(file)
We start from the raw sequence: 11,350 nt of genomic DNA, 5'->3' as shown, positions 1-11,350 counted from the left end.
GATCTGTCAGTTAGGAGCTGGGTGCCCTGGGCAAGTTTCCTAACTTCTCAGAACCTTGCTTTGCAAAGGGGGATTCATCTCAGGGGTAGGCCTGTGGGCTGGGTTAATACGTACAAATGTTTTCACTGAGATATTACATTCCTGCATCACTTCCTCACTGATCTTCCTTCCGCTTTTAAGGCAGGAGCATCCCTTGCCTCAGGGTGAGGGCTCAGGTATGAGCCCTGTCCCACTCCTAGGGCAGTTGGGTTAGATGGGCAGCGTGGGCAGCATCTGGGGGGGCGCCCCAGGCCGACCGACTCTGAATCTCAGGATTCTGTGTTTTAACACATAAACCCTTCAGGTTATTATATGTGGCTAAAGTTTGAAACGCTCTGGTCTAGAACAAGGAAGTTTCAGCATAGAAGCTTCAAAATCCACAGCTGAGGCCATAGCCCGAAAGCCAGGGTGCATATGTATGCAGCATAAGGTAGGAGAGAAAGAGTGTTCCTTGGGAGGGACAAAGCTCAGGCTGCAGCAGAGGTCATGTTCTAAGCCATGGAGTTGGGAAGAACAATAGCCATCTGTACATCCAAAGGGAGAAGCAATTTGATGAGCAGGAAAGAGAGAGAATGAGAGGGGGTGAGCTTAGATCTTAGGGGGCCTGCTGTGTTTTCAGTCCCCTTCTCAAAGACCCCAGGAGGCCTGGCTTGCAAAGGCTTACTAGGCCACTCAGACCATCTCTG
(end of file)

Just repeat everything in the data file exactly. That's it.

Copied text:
We start from the raw sequence: 11,350 nt of genomic DNA, 5'->3' as shown, positions 1-11,350 counted from the left end.
GATCTGTCAGTTAGGAGCTGGGTGCCCTGGGCAAGTTTCCTAACTTCTCAGAACCTTGCTTTGCAAAGGGGGATTCATCTCAGGGGTAGGCCTGTGGGCTGGGTTAATACGTACAAATGTTTTCACTGAGATATTACATTCCTGCATCACTTCCTCACTGATCTTCCTTCCGCTTTTAAGGCAGGAGCATCCCTTGCCTCAGGGTGAGGGCTCAGGTATGAGCCCTGTCCCACTCCTAGGGCAGTTGGGTTAGATGGGCAGCGTGGGCAGCATCTGGGGGGGCGCCCCAGGCCGACCGACTCTGAATCTCAGGATTCTGTGTTTTAACACATAAACCCTTCAGGTTATTATATGTGGCTAAAGTTTGAAACGCTCTGGTCTAGAACAAGGAAGTTTCAGCATAGAAGCTTCAAAATCCACAGCTGAGGCCATAGCCCGAAAGCCAGGGTGCATATGTATGCAGCATAAGGTAGGAGAGAAAGAGTGTTCCTTGGGAGGGACAAAGCTCAGGCTGCAGCAGAGGTCATGTTCTAAGCCATGGAGTTGGGAAGAACAATAGCCATCTGTACATCCAAAGGGAGAAGCAATTTGATGAGCAGGAAAGAGAGAGAATGAGAGGGGGTGAGCTTAGATCTTAGGGGGCCTGCTGTGTTTTCAGTCCCCTTCTCAAAGACCCCAGGAGGCCTGGCTTGCAAAGGCTTACTAGGCCACTCAGACCATCTCTG